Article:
What does that mean? That we are very close to what was hypothesized as a limit of 20 to 25% of change in vegetation cover in the Amazon”, says Marina. This is believed to be the threshold of a point of no return, from which the forest could no longer recover. “Although this has not been fully proven, and it isn’t, we could call it, which I think is not worth it. So, it’s about taking an attitude of really having a deforestation moratorium, of reducing deforestation to zero in a brief time, increasing inspections, and all that stuff, because that can really cause a collapse of the system”, she emphasizes.

The researcher also highlights other aspects of the report that have more direct relations with Brazil, such as the great fires (such as those that affected the Amazon and the Pantanal recently), which should become more and more frequent, and the reflection on the preservation of coastal ecosystems – including reefs and other animal populations and coastal vegetation, such as restingas and mangroves.
The study shows that, given that human and ecosystem health are closely linked, profound changes in energy and consumption patterns are needed, which must consider justice and equity, including support for vulnerable populations. The good news is that new research shows that the costs of mitigating climate change are far outweighed by the immediate benefits to people and the planet. This includes the restoration of natural ecosystems – which also represent high economic value – and improvements to human health and well-being. The transition to renewable energy, for example, could dramatically reduce the 6.67 million deaths caused by air pollution annually in the world.

The study also recognizes the role of individual actions (what each of us can do to lower our ecological footprint) and the need to adopt nature-based solutions. “This is also very, very important for Brazil, in terms of well-done restoration. Not only planting trees, but restoring ecosystems, not only the Amazon, but also the Cerrado, the Caatinga, the Atlantic Forest, the Pantanal, the Pampas, all these biomes. And works that involve science, civil society, private initiative, local people toward restoring these ecosystems effectively, not just planting trees everywhere making no sense of it. It makes little sense for you to plant trees in the Pantanal, a flooded place, for example. That people get more and more involved in this, in initiatives that have this as their goals. And it doesn’t matter the scale on which it is done”, emphasizes Marina. She cites, as an example of local action, the project by professor of the Department of Zoology and Ecology at UFSC Michele de Sá Dechoum, which involves the removal of invasive pine trees in the Dunas da Lagoa da Conceição Municipal Natural Park, since exotic trees compromise the biodiversity of the site.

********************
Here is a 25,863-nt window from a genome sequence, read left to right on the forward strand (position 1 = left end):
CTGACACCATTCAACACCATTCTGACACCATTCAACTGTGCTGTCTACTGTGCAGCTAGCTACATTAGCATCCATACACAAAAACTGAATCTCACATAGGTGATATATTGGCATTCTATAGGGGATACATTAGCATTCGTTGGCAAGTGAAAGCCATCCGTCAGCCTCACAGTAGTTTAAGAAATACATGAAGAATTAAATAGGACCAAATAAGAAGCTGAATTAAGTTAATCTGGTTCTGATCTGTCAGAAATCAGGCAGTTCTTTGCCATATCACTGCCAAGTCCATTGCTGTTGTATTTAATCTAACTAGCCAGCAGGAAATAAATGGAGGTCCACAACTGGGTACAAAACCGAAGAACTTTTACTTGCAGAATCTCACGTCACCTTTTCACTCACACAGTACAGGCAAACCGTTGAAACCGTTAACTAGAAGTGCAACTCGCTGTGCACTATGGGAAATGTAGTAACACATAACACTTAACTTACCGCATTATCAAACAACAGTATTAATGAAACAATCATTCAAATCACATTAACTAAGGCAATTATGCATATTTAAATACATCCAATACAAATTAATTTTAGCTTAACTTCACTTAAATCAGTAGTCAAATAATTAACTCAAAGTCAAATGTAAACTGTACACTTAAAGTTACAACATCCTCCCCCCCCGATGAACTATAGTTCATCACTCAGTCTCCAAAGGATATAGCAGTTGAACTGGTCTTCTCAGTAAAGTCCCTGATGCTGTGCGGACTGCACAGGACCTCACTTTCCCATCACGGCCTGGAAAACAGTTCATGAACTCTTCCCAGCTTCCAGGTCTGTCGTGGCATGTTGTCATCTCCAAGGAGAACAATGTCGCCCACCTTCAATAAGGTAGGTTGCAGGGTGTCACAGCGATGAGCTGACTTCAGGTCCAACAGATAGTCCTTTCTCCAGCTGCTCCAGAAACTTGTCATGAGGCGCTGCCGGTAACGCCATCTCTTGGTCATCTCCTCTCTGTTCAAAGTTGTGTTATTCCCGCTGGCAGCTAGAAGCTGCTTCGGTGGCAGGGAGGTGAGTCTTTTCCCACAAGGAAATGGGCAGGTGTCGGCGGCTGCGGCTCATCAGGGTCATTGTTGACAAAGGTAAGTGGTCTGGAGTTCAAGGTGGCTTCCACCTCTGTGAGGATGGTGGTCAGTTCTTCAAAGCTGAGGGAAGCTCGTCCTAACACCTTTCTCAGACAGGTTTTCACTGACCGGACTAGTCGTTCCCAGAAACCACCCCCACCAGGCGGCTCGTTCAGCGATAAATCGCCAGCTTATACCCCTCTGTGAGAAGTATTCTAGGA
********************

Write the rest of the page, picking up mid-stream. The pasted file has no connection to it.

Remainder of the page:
“Our knowledge of the climate system has skyrocketed in recent years, but policymaking has not yet achieved these critical advances,” says Detlef Stammer, professor at the University of Hamburg and chair of the scientific committee of the World Climate Research Programme. “The findings of this report are a strong call to decision makers to address the urgency of the state of our climate and help put us back on a path to a sustainable future,” adds Stammer.

Get to know the ten reflections:

1. Stabilization of warming at 1.5°C is still possible, but immediate and drastic global action is needed.
2. The rapid growth of methane and nitrous oxide emissions has put us on the path to a 2.7°C warming.
3. Mega-fires – climate change forces extremes of fire to reach new dimensions with extreme impacts.
4. Tipping elements are subject to high impact risks.
5. Global climate action must achieve equity.
6. Supporting individual behavior change is a crucial but often overlooked opportunity for climate action
7. Policy challenges impede the effectiveness of carbon pricing.
8. Nature-based solutions are critical for the road to Paris – but attention to detail is essential.
9. Building resilience of marine ecosystems is achievable through climate-adapted conservation and management and global stewardship.
10. The costs of climate change mitigation can be justified by multiple immediate health benefits for people and nature.

More information at 10insightsclimate.science.

Camila Raposo/Journalist from Agecom/UFSC, with information from Future Earth, The Earth League and World Climate Research Program (WCRP)

Translated by SINTER/UFSC

Read the original article here